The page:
Re­mod­el­ing Adds Lux­u­ries and Ameni­ties for 21st Cen­tury Liv­ing


To­day, more and more Amer­i­cans are stay­ing in their ex­ist­ing homes. Rather than buy­ing a new house, they’re choos­ing to do home im­prove­ments and re­mod­el­ing projects, or ex­pand their cur­rent home with an ad­di­tion.

“Home­own­ers are re­mod­el­ing specif­i­cally to suit their needs and make their home a place they ab­so­lutely love,” says Diane Wel­house, ex­ec­u­tive di­rec­tor of the Mil­wau­kee chap­ter of the Na­tional As­so­ci­a­tion of the Re­mod­el­ing In­dus­try (NARI). “They are weigh­ing the pros and cons of mov­ing and are mak­ing the de­ci­sion to re­main but are im­ple­ment­ing im­prove­ments to cre­ate the home they’ve al­ways dreamed of.”


When plan­ning a kitchen re­model, to­day’s home­own­ers con­sider the needs of the en­tire fam­ily and in­clude de­sign el­e­ments that ac­com­mo­date every­one – even pets.

“There are no hard-and-fast rules any­more,” says Greg Perkins, a NARI Mil­wau­kee mem­ber, Cer­ti­fied Re­mod­eler (CR) and pres­i­dent of GMH Con­struc­tion Inc. “Our floor plans and de­signs are cre­ated to match the life­style and spe­cific in­ter­ests of each in­di­vid­ual home­owner.”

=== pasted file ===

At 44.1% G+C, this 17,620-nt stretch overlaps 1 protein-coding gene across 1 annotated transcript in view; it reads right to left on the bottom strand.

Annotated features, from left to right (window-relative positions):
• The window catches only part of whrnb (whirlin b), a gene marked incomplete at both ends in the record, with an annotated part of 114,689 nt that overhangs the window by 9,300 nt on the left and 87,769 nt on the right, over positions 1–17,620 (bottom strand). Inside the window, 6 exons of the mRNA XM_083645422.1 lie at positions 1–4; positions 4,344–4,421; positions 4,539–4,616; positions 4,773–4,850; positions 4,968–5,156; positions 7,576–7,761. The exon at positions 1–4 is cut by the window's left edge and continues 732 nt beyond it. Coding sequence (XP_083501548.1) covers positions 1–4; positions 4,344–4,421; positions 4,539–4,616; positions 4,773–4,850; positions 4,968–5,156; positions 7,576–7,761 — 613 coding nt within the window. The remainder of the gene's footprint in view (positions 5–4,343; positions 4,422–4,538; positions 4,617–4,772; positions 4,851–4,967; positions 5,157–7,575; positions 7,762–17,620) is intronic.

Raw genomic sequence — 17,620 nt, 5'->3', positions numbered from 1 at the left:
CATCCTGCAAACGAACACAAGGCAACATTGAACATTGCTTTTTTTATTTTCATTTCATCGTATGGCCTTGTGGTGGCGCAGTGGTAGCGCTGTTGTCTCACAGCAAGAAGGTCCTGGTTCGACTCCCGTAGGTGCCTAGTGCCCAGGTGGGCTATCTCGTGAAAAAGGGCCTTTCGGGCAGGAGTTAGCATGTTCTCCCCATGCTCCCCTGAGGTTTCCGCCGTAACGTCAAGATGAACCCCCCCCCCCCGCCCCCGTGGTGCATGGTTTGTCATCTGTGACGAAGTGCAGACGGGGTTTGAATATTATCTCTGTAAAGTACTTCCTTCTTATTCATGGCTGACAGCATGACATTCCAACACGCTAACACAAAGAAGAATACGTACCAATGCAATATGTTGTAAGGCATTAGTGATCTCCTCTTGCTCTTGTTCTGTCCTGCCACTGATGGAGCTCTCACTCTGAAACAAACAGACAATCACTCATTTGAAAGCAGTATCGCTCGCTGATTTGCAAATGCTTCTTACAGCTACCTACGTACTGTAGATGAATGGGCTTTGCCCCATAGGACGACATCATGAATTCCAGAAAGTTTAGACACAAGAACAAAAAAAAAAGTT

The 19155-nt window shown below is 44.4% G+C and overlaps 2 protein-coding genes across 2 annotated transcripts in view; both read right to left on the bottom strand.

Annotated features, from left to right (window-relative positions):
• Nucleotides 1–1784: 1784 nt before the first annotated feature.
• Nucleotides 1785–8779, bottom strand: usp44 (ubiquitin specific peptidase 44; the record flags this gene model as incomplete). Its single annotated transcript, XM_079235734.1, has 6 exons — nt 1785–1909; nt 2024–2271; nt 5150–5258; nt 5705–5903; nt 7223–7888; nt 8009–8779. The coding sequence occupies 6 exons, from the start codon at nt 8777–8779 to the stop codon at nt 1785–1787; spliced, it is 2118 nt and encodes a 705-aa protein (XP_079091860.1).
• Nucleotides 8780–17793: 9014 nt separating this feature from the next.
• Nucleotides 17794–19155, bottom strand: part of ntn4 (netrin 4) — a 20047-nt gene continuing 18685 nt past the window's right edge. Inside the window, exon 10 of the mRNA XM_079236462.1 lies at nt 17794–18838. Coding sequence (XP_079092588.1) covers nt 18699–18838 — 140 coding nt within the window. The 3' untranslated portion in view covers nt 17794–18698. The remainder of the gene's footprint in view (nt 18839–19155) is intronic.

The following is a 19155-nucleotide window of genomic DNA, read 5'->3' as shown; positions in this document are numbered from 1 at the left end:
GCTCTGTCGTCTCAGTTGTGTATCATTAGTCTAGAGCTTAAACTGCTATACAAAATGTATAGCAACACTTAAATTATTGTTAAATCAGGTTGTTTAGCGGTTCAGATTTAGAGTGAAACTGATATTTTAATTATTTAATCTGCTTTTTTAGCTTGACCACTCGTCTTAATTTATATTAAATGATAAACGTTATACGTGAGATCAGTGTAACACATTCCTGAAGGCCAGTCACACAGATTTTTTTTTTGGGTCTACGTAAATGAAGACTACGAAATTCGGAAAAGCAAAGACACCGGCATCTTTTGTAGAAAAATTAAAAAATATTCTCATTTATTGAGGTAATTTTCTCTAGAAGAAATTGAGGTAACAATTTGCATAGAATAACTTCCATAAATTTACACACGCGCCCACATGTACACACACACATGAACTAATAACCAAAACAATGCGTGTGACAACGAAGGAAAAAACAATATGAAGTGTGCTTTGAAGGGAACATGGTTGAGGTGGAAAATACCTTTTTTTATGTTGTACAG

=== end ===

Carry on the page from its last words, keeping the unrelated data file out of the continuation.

Ac­cord­ing to Perkins, cof­fee bars, bev­er­age cen­ters, bak­ing nooks and pet sta­tions are just some of the cus­tomiza­tion re­quests from clients. They’re also build­ing easy-to-ac­cess ap­pli­ance “garages” that are in­cor­po­rated right into the cab­i­netry.

“For those who love to cook and bake, larger com­mer­cial ap­pli­ances, dou­ble ovens, pot-fillers, warm­ing draw­ers and ded­i­cated counter space that is used as a serv­ing buf­fet are im­por­tant,” says Perkins.

Of course, there’s also the tech­nol­ogy that mod­ern kitchens need to ad­dress.

“Since kitchens are the gath­er­ing place where stuff of­ten gets dropped off, we’re cre­at­ing tech­nol­ogy cab­i­nets so cell phones, tablets, lap­tops and other de­vices can be charged and con­ve­niently stowed away,” ex­plains Perkins. “Our clients ap­pre­ci­ate a cen­tral stor­age area that’s con­cealed so de­vices don’t clut­ter up the kitchen

en­vi­ron­ment they’ve cre­ated.”

In terms of kitchen tech­nol­ogy, ap­pli­ances have be­come in­tel­li­gent de­vices that make life eas­ier and more con­ve­nient. Gone are the days when a re­frig­er­a­tor just kept your food cold – or when only the wealthy could af­ford th­ese con­ve­niences.

“Even at a mod­er­ate price point, you can get ap­pli­ances with built-in tech­nol­ogy. For ex­am­ple, there are re­frig­er­a­tors that will find and read recipes to you or add items to your gro­cery list,” ex­plains Nicole Raf­fensperger from De­sign Tech Re­mod­el­ing, also a mem­ber of NARI Mil­wau­kee. “Other kitchen tech­nol­ogy in­cludes ovens you can op­er­ate with a phone app.”